JERUSALEM (Feb. 2)
Premier Yitzhak Shamir has apparently satisfied his Likud colleagues that he has not wavered from his longstanding position on the administered territories, in face of the new American peace initiative in the Middle East.
Many in the Herut wing of the Likud bloc, which Shamir heads, expressed anger and dismay after Shamir seemed to express support Sunday for the American plan, which envisages some form of autonomy — referred to as ” interim arrangements” — for the territories to take effect “within a few weeks.”
Shamir was quoted as saying the plan was the best way to “protect” Israel’s presence in the West Bank and Gaza Strip and the future of Jewish settlements there.
This was seen by Commerce and Industry Minister Ariel Sharon, Housing Minister David Levy and other Herut hard-liners as a deviation from the party’s position that the only acceptable autonomy was that outlined in the 1978 Camp David accords — as interpreted at the time by the Likud-led government of Premier Menachem Begin.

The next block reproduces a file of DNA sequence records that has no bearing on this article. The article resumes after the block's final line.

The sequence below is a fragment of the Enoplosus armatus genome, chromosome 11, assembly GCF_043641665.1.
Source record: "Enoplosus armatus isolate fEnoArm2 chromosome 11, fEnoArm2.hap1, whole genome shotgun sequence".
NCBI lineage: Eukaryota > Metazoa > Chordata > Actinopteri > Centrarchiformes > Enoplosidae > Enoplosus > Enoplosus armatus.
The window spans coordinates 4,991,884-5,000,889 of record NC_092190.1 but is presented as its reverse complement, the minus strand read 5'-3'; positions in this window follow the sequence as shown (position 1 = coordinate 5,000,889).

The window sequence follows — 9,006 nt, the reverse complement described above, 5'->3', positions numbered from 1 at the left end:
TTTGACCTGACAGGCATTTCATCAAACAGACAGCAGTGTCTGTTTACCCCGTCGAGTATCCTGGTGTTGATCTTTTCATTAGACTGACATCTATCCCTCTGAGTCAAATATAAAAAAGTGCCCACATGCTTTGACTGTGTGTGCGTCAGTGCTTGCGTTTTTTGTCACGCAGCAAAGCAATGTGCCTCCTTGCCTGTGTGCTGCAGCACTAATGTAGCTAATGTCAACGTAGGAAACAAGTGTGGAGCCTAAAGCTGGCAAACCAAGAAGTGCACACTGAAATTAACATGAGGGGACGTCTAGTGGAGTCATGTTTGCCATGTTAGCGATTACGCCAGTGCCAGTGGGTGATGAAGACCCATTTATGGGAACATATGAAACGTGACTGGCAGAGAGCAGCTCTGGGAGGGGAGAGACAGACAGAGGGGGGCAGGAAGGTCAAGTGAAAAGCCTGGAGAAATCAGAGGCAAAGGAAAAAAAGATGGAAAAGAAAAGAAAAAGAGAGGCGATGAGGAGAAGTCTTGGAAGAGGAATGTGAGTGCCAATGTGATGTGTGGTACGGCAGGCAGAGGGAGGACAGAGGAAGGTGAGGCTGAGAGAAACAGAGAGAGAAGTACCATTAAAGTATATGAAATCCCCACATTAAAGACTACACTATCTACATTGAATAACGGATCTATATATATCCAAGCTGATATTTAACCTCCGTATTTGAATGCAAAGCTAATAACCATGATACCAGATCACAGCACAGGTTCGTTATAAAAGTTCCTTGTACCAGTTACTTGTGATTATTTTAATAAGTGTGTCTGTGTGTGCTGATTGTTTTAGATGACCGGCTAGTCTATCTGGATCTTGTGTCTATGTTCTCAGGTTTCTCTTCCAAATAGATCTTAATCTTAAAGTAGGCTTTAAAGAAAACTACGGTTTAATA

But Levy, who also holds the rank of deputy premier, told Voice of Israel Radio on Monday that Shamir had clarified his views and that there was no longer “fear or unclarity” with respect to Likud’s stand.
He said the American proposal to introduce a “stepped-up autonomy” would be rejected by Likud, because it amounted to “paving the road to the return of Judea, Samaria and the Gaza Strip to foreign rule.”
NO DEVIATION FROM CAMP DAVID
Sources close to Shamir stressed that the premier sticks to his view that negotiations could be based only on Camp David-style autonomy. They said that while he welcomed the renewed American involvement in efforts to reach a settlement, he would not deviate from the Camp David accords.
Despite his conciliatory nod toward Shamir, Levy criticized the premier for not having consulted the Likud ministers before he reacted to the new political developments.
“I don’t want to hear in the media that the prime minister is preparing replies to the American proposals,” the housing minister said.
Levy met earlier with the heads of Jewish settlements in the territories. He assured them that contrary to statements made by Labor ministers, settlement activity has not been suspended.
He said there was no de facto decision to stop settlement and promised that his ministry would strengthen existing settlements.
Leaders of the setters movement held lengthy discussions in recent days with Shamir, Defense Minister Yitzhak Rabin and other key ministers on the security situation in the territories. The talks were prompted by the firebomb attack Sunday night on the car of Dov Kalmanovich, a 32-year-old accountant from Beit-El, who was driving through El-Bireh, near Ramallah.